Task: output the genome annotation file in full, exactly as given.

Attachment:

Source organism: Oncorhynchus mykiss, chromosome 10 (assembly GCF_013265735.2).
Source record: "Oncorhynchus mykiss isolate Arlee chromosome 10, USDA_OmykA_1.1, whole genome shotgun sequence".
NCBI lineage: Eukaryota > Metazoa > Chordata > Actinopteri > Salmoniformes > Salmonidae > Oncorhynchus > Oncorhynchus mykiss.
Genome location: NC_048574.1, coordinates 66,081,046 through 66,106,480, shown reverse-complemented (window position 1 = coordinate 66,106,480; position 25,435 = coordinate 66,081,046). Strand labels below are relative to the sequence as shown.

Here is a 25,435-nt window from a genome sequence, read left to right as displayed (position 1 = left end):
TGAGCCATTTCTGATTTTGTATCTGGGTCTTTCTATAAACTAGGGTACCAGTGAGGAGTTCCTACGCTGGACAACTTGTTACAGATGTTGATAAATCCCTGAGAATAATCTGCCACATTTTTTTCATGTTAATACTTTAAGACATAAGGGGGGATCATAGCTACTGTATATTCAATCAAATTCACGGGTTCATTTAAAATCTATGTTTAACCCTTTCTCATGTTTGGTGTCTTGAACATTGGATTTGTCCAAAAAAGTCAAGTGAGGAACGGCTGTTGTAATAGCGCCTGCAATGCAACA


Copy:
Source organism: Oncorhynchus mykiss, chromosome 10 (assembly GCF_013265735.2).
Source record: "Oncorhynchus mykiss isolate Arlee chromosome 10, USDA_OmykA_1.1, whole genome shotgun sequence".
NCBI lineage: Eukaryota > Metazoa > Chordata > Actinopteri > Salmoniformes > Salmonidae > Oncorhynchus > Oncorhynchus mykiss.
Genome location: NC_048574.1, coordinates 66,081,046 through 66,106,480, shown reverse-complemented (window position 1 = coordinate 66,106,480; position 25,435 = coordinate 66,081,046). Strand labels below are relative to the sequence as shown.

Here is a 25,435-nt window from a genome sequence, read left to right as displayed (position 1 = left end):
TGAGCCATTTCTGATTTTGTATCTGGGTCTTTCTATAAACTAGGGTACCAGTGAGGAGTTCCTACGCTGGACAACTTGTTACAGATGTTGATAAATCCCTGAGAATAATCTGCCACATTTTTTTCATGTTAATACTTTAAGACATAAGGGGGGATCATAGCTACTGTATATTCAATCAAATTCACGGGTTCATTTAAAATCTATGTTTAACCCTTTCTCATGTTTGGTGTCTTGAACATTGGATTTGTCCAAAAAAGTCAAGTGAGGAACGGCTGTTGTAATAGCGCCTGCAATGCAACA